Denis, you wanna piece a me?

Jan 21, 2002  •  Post A Comment

Well now, let’s see … on “Late Show With David Letterman,” a big fat bald guy, playing me in a sketch, sat in a chair demanding to be fed Mrs. Paul’s fish sticks. On that Craig T. Nelson’s creepy cop show, Nelson instructed a puppy to pee on one of my columns. Garry Shandling made a fool of me-with my help-on an episode of “The Larry Sanders Show,” plus the bum owes me $10,000.
And now this: ABC’s poverty-row toughie Denis Leary (what kind of sissy Dennis spells it with one “N”?) and pulpy producer Peter Tolan, one of the overpaid writers on “Larry Sanders” (I sense a vast right-wing conspiracy) called me a “son of a bitch” at a so-called press conference to promote their so-called drama series so-called “The Job.” Additionally, they threatened to “kick” my “ass” and that of distinguished Los Angeles Times critique de television Howard Rosenberg, too. As well.
Of course, Howard and I could take these two pampered pasty-faces any day of the week (except maybe Sunday when I’m tired). Their bilious bellicosity I find most jejune. It was all part of a headline-grabbing stunt designed to publicize the show, except it didn’t grab a single headline anywhere that I know of, mainly because none of the other critics want to write about me or Howard.
A little respect
By the way, “The Job” is not officially a drama. It’s not officially a comedy. It’s a dramedy, I guess, which is the category for comedies that aren’t funny and dramas that aren’t dramatic.
TV critics, meanwhile, suffer more than their share of malignment, if there is such a word (I think I had my wheels maligned just the other day) and have a harder time than Rodney Dangerfield in getting a little respect. This is partly because of the roughly 280 million Americans out there in Television Land, about 250 million of whom are TV critics themselves, and they cannot imagine anyone getting paid for doing what they do every night for free.
However, they should keep in mind that those professional critics get paid very very little, extremely little, practically nothing-especially compared with Mercedes-driving, Rolex-wearing, Pratesi-sheeted powderpuffs like Denis Leary and Peter Tolan, either of whom or both of whom isn’t fit to press the pants of a distinguished critic such as myself nor indeed the distinguished pants of my distinguished colleague Howard Rosenberg.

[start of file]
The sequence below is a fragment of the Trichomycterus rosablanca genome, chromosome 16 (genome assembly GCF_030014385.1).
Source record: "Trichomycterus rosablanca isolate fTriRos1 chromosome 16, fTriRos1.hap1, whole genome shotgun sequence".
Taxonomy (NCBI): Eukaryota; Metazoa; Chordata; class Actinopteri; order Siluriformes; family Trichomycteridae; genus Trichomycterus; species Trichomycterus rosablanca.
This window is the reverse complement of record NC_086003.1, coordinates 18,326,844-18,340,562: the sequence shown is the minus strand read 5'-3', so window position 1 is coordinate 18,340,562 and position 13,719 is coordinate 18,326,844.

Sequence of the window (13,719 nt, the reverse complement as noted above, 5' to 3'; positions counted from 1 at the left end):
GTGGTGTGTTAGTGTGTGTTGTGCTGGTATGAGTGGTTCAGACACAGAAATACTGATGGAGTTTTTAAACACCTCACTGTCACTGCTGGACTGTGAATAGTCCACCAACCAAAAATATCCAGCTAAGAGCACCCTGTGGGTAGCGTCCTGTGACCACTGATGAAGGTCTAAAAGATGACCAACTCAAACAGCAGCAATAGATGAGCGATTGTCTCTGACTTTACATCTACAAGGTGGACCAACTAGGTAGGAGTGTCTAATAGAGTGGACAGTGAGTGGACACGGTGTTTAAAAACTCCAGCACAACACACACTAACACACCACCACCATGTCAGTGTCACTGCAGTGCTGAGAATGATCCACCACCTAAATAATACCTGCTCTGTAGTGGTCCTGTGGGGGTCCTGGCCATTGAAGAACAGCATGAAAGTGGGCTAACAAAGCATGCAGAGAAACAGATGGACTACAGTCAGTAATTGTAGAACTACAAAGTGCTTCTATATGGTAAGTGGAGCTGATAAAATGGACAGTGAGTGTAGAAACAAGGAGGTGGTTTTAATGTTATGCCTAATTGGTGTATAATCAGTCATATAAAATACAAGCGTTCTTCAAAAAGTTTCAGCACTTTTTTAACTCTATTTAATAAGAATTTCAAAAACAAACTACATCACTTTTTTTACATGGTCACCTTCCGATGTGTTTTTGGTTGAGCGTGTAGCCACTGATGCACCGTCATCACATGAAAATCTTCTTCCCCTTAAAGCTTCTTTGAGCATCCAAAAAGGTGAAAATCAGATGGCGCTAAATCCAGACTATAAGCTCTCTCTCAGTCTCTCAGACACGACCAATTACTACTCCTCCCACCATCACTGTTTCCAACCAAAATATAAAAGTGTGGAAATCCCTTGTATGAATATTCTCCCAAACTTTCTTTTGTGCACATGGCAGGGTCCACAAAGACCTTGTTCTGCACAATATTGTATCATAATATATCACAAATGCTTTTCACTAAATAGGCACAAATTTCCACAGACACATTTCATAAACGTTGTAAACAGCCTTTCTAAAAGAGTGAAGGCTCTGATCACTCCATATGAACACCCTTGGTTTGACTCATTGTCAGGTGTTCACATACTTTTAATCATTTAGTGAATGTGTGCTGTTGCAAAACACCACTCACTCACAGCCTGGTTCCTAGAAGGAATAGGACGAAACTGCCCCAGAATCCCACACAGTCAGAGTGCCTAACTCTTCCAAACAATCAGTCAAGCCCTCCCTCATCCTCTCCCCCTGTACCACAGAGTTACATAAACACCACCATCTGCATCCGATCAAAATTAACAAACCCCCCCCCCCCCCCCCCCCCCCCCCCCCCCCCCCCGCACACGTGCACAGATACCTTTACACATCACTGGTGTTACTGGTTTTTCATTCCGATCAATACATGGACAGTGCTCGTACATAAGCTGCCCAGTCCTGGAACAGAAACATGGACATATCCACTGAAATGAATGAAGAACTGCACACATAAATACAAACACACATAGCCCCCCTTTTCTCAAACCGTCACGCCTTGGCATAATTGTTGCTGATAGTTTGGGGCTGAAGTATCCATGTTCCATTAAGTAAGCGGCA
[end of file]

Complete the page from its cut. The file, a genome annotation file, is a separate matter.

Please, don’t get up
And how many of our distinguished colleagues rose to defend us during the scurrilous savagery of Tolan and Leary? Not a one. Nary a scribe. The little titmice sat in their seats giggling and chortling and jealous as hell that Howard and I were being attacked and not them. These namby-pamby sucker-uppers pelted the “creative” team with such penetrating queries (pardon my French) as, honestly and seriously, “Can you please come and do a session every day during the press tour?”
Oh, me-ow. Give me a break. What a sellout. What a wuss. What a pantywaist. What happened to critical mass, critical consensus and, of course, the ever-popular critical shortage? (I don’t know exactly what that has to do with it, but I’ll bet it’s critical.) The assembled TV critics put up about as solid and unified a defense as the Taliban. Few of them, as it happens, live in caves, however appropriate such housing might be.
Rustling a response
Tolan and Leary apparently found themselves very amusing, as during this shocking excerpt when they and actor Lenny Clarke discussed the kind of audience reaction they hope for with their little series:
Denis Leary: “Our job on the show … is not just to make people laugh. We want violent laughter. We want people to fall out of their chairs. We want food to come up, drinks to be spit out of noses.”
Lenny Clarke: “We want heart attacks.”
Denis Leary: “Yeah, we want heart attacks.”
[Laughter], says the ABC transcript of the session.
Lenny Clarke: “We want a lawsuit.”
Clarke may get his wish on that one. I am going to consult an attorney. Just as soon as I finish suing David Letterman, Craig T. Nelson and Garry “Fat Ass” Shandling.
Now where was I? Defending my profession, I hope, as well as motherhood, fatherhood and hot apple pie. Have you ever noticed that there are about 574 movie “critics” on television but no TV critics and no syndicated series that features a couple of TV critics working over the medium and its programming? That’s because TV shows don’t buy time on other TV shows the way movie studios do. And because any actual criticism of television that aired on television would cause executives at the networks to have subcutaneous myocardial infarctions. Hey, I know my medicine. I mean, I need my medicine.
The Tolan-Leary performance will probably prompt many TV critics to revisit “The Job” and gush all over it again. If only the series were as entertaining as that promotional appearance. Maybe I should revisit it, too. I’ll decimate it. I’ll massacre it. I’ll slather it with venomous drool. What network is it on by the way? Oh, ABC? Well then-never mind. Those boys have suffered enough.